Affluent clients are gold to independent advisory firm owners, as they have more assets to manage and often can benefit from more sophisticated financial products and strategies.
That said, many advisors also like to work with a number of “smaller” (i.e., less affluent) clients. It’s sort of like working pro bono for clients who will benefit the most from sound financial advice.
Yet it’s essential to the success of most independent firms that their owners find a way to serve these smaller clients without undermining the financial stability of their businesses.
The obvious problem with less-affluent clients is they usually can’t afford to pay enough for financial advice to cover the cost of delivering that advice. Here’s how firm owners should deal with this challenge.
The first step toward a solution is to understand how “smaller” accounts affect the business. The quickest (and best) way to do this is to calculate the “median account size” of your advisory firm.
To do this, simply make a list of all client accounts along with the annual revenues they generate. Then sort them from highest to lowest in terms of annual revenues.
Next, identify the account that falls smack in the middle of your client revenue range. (If the middle falls between two clients, take the average of those two.)
This median account size then becomes the dividing line between large and small accounts. In most independent firms, 60% or more of revenue comes from accounts above the median client revenue.
Once smaller clients as a group are identified, it’s time to quantify the this group’s impact on the business. In many firms, the smaller clients are serviced by designated advisors. To quantify their impact, calculate professional capacity: the amount of annual client revenue per advisor.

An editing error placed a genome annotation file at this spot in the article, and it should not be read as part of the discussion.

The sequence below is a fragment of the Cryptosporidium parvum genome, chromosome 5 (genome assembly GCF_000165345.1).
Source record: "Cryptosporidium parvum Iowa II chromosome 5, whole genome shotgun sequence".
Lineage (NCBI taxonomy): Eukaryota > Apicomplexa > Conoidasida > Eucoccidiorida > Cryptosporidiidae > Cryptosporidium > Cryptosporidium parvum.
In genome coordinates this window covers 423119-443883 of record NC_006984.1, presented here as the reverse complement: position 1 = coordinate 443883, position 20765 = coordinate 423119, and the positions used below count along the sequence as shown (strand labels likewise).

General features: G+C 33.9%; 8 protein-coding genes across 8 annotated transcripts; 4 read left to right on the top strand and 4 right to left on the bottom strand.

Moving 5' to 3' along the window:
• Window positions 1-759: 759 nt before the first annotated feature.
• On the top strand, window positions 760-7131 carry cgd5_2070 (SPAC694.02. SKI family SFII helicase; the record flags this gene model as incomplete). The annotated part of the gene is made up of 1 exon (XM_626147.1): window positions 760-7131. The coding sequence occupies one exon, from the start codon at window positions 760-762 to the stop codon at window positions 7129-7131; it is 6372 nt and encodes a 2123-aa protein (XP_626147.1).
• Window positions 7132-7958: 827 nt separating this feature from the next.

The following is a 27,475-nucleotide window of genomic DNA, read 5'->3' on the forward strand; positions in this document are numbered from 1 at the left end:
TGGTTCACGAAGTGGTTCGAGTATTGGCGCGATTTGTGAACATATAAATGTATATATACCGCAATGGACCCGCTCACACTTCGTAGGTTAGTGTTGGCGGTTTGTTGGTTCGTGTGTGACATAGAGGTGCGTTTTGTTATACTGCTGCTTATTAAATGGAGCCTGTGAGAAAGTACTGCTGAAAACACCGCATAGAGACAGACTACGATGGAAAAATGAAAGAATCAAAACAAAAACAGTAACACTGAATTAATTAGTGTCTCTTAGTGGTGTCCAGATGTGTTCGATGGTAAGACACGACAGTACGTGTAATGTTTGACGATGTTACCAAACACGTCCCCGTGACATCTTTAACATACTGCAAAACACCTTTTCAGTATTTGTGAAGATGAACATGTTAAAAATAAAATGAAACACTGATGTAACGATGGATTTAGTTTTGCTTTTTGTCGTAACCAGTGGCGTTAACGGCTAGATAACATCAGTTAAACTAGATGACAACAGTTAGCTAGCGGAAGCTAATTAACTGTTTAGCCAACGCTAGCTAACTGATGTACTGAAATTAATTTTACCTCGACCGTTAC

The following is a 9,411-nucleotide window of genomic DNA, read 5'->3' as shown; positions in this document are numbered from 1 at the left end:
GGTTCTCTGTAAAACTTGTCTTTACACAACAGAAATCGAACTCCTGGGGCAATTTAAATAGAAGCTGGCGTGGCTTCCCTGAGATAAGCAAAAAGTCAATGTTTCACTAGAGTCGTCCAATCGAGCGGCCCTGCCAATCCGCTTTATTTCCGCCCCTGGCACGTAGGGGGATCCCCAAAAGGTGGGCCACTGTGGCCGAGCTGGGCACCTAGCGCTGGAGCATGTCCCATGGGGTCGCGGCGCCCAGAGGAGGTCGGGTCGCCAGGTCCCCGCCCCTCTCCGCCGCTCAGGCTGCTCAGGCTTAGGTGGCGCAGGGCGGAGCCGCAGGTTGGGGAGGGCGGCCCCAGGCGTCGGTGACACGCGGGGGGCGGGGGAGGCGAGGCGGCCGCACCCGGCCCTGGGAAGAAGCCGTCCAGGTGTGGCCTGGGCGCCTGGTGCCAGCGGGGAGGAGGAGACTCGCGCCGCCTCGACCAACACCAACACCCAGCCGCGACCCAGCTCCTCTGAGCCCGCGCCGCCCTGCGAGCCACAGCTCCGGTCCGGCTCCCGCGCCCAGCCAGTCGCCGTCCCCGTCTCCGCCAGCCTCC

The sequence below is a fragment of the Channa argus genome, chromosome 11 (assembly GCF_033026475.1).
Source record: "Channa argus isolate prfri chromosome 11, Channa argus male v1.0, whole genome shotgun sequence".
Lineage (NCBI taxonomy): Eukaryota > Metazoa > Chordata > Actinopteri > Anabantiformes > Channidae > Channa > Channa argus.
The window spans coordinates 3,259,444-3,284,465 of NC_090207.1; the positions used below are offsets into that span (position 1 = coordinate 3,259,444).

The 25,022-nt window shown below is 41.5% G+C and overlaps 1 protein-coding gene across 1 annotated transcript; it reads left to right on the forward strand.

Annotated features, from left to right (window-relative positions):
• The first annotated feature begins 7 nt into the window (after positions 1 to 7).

Most firm owners will notice that advisors who work with more affluent clients generate higher revenues than those who work with smaller clients. This tends to indicate that smaller clients are a drain on the business.
The owner’s challenge is to find a way to ensure that smaller accounts generate revenue per advisor that is at least equal to the revenue per advisor on larger accounts.
There are several ways to solve this problem, such as raising fees on smaller clients to reducing the services provided to them. But in the end, there really is only one workable solution.
Advisors working with smaller accounts will have to work with more clients. And they will have to work with enough more clients so that revenue per advisor increases to match that of advisors serving larger clients.
What to Do
Before rushing out and assigning your advisors more small clients, stop and think: If they could work with more clients, they would be doing so now.
In fact, by giving them more clients, their level of service most likely will go down. If the service level goes down, everyone in the organization gets hurt as the brand’s reputation suffers.
Your challenge then is to rethink your service model for smaller accounts to enable your advisors to work with a target number of clients that will generate the same level of revenues as your larger clients.
To do this, many firms look at digital platforms. However, we’ve found that while these platforms may seem like a good solution, they tend to be so expensive that they don’t improve a firm’s economics.
Instead, we recommend focusing on your service model for smaller clients.
Most firms give too much service to smaller clients. This can come in many forms, from scheduling client meetings too often to overly sophisticated financial plans, investment portfolios or retirement plans projected out decades into the future.
Firms can still do right by the client with less service. This might even be doing the client a service.
The rule for working with smaller clients is simple: Don’t give them more than they need, more often than they need it.
This approach should enable advisors to work with numbers of smaller clients and have total revenues that are in line with the revenues of advisors with more affluent clients. This means your firm can keep working with smaller clients without eroding the success of your business.
Angie Herbers is Managing Director of Herbers & Company, an independent growth consultancy for financial advisory firms. She can be reached at email@example.com.